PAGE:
4. 40 Organizations Seek Revisions in CA School Siting

The Ad-Hoc Coalition for Healthy School Siting sends letter to CA Department of EducationIn August of 2007 the SRTS California State Network formed The Ad-Hoc Coalition for Healthy School Siting, made up of a group of organizations – including Center for Cities & Schools; Cities Counties Schools Partnership; Local Government Commission; Prevention Institute; the Safe Routes to School National Partnership, and Strategic Alliance. Over the past several months, this group spearheaded an effort to research and write a letter to the California Department of Education, urging them to revise current regulatory requirements with respect to school siting while they are undergoing their current document revisions. More than forty California-based organizations signed on in support of the letter, which outlines the effects of school siting on students’ learning environments, community design, sprawl and the preservation of agricultural lands, and the ability for children to walk and bicycle to schools. Click here to view a copy of this letter and see the signers which include the American Academy of Pediatrics (California Chapter 1), California Conference of Local Health Officers, California Medical Association, Natural Resources Defense Council, and more.

The next step in this process is to set up a meeting with the person at the California Department of Education who is leading the revisions of the regulatory requirements to discuss the Ad-Hoc Coalition’s suggestions for change.

This issue of poor school siting is prevalent all over the country, not just in California. The location of a school has a tremendous impact on students, teachers, families, neighborhoods, and the learning environment, yet new schools are often sited where they do not fully support healthy children and communities. Research has shown that the average distance between where children live and where they attend school has increased, which has contributed to the drastic decline seen in walking and bicycling to school. Nationally, only about 35 percent of students live within two miles of a school – down from 50 percent in 1970. Studies show that, in some areas, up to 25 percent of morning rush hour traffic is from parents driving children to schools.

The CA SRTS State Network hopes not only that they will be able to affect change in California in school siting, but that the process they have initiated can be replicated in other states to bring about a change for healthy school siting across the country.

If you have any questions regarding this letter, please contact Brooke Driesse.


5. New Federal Energy Law Includes Provisions on School Siting & Transportation

Healthy High-Performance Schools is a goalPresident Bush signed the Energy Independence and Security Act of 2007 on Wednesday, December 19, 2007, which includes a Subtitle E-Healthy High-Performance Schools. In the law, the U.S. EPA is directed within 18 months to “…issue voluntary school site selection guidelines that account for-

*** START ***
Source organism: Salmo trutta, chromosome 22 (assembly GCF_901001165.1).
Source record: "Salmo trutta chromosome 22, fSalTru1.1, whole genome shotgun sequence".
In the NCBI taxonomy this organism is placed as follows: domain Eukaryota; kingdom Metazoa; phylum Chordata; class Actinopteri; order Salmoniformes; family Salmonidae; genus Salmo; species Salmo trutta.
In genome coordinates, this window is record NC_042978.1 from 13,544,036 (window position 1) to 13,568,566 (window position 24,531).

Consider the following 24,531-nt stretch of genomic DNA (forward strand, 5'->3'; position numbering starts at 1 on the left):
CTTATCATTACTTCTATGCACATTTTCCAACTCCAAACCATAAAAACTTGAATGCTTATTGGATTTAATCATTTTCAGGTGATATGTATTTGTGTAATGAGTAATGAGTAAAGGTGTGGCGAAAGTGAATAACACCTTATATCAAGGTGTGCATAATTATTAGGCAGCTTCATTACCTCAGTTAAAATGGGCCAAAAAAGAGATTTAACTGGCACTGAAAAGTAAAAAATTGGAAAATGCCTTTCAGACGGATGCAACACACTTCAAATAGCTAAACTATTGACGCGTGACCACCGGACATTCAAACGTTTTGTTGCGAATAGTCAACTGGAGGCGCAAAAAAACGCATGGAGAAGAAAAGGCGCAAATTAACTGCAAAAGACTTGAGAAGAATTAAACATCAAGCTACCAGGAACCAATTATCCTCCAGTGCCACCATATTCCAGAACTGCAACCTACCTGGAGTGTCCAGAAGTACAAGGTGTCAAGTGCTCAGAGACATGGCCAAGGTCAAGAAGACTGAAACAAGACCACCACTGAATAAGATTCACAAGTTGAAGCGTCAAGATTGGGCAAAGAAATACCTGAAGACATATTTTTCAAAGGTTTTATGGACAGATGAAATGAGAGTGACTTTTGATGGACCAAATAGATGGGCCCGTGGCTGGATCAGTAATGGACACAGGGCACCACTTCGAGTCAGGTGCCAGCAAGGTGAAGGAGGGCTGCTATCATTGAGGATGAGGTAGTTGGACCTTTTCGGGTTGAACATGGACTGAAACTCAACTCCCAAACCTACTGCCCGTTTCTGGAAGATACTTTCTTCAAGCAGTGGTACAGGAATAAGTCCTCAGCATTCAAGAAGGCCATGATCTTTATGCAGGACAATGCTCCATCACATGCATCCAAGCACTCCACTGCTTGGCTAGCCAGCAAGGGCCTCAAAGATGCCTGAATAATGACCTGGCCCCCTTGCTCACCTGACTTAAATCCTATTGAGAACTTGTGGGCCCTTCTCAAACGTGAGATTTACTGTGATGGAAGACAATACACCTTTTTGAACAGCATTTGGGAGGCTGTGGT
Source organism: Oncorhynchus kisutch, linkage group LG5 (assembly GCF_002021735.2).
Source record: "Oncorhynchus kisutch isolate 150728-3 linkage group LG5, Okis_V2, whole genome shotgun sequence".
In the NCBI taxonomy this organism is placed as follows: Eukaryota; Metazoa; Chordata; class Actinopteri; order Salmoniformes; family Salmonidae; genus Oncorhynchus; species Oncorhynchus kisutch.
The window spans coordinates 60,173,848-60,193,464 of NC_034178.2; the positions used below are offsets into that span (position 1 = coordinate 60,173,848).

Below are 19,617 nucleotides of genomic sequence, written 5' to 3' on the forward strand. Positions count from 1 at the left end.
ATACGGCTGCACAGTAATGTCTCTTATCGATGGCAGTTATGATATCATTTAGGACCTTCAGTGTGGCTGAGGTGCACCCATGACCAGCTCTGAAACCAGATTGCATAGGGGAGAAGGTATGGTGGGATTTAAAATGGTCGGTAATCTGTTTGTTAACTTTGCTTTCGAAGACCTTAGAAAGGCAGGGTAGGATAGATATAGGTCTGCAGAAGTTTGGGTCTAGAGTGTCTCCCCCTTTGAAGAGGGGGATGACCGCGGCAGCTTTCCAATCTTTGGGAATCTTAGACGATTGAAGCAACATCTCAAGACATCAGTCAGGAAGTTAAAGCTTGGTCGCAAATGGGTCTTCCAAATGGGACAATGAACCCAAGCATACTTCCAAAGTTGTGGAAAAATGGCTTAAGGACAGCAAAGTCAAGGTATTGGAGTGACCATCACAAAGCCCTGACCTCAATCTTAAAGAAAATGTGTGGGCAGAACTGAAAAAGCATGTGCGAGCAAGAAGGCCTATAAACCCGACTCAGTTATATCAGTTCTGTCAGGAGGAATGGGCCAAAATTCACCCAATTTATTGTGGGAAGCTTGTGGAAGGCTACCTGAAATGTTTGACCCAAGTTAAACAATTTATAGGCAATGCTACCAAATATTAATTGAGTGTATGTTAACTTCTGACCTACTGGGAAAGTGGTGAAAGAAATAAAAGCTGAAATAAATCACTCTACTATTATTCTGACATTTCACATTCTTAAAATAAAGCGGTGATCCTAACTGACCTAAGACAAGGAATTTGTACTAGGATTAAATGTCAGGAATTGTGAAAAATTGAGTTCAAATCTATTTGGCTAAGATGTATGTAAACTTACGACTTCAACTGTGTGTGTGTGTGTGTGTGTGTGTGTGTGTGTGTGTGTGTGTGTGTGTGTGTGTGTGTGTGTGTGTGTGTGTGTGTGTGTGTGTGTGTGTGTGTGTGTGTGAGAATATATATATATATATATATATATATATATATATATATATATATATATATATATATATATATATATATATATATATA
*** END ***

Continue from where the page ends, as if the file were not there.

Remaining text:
1. the special vulnerability of children to hazardous substances or pollution exposures in any case in which the potential for contamination at a potential school site exists;
  2. modes of transportation available to students and staff;
  3. the efficient use of energy; and
  4. the potential use of a school at the site as an emergency shelter.”



  Clearly the mandate to address “modes of transportation available” is of direct interest to the SRTS movement. There is no designated lead office at EPA for the legislation at this time, and any work is likely to be a collaborative effort among several EPA offices. It should be noted that the new provisions do not come with appropriated funds or staff to carry out any of the work authorized or required. This means that for EPA to complete the work would require shifting resources from other work during a time when its overall budget is shrinking.

  It is too early to answer the many questions about if, where and how these provisions might be addressed within EPA, but the new law represents a great opportunity for more and better information regarding how the siting of schools influences whether children (and school staff) have the choice to walk or bicycle.


6. Walking and Bicycling to School and the Heavy Backpack

SRTSNP compiles a list of possible solutionsMany students are finding that even if they want to walk or bicycle to school, it is a difficult undertaking with the weight of their backpacks. This is especially relevant for students at the middle school and high school levels, who tend to bring home a greater number of heavy books, musical instruments or projects each day. Visit the Partnership’s website to read some suggested solutions.


7. SRTS National Partnership’s State Network Project Update

Network Project completes first year, Texas gets new Network OrganizerThe SRTS State Network Project is completing its first year in 10 states, and we now have more than 170 partner agencies and organizations, representing public health, transportation, smart growth, education, environment, and elected officials and individuals. Networks have adopted State Action Plans and have established Action Teams that are working on specific policy issues such as working with DOTs to get application guidelines released, working with Departments of Education on School Siting, and working with DOTs on Complete Streets. The State Networks are now beginning direct SRTS program work with one low-income school in each state by building local leadership and providing technical assistance and resources, including developing a sustainability plan for the school’s SRTS program.

A new SRTS Network Project Organizer is on board in Texas. The Texas Transportation Institute, a project of Texas A&M University, will be ramping up quickly, and will work to recruit partners from various groups throughout the state. The Texas Active Living Network and Texas Action for Healthy Kids Alliance are interested in collaborating with the Network Project. TTI will spend the first two months convening Network meetings and developing a Texas SRTS State Action Plan.

For more information about the SRTS State Network Project, and to learn about SRTS program activities in your state, go your state’s page at


8. Ohio Department of Transportation Awards SRTS Funds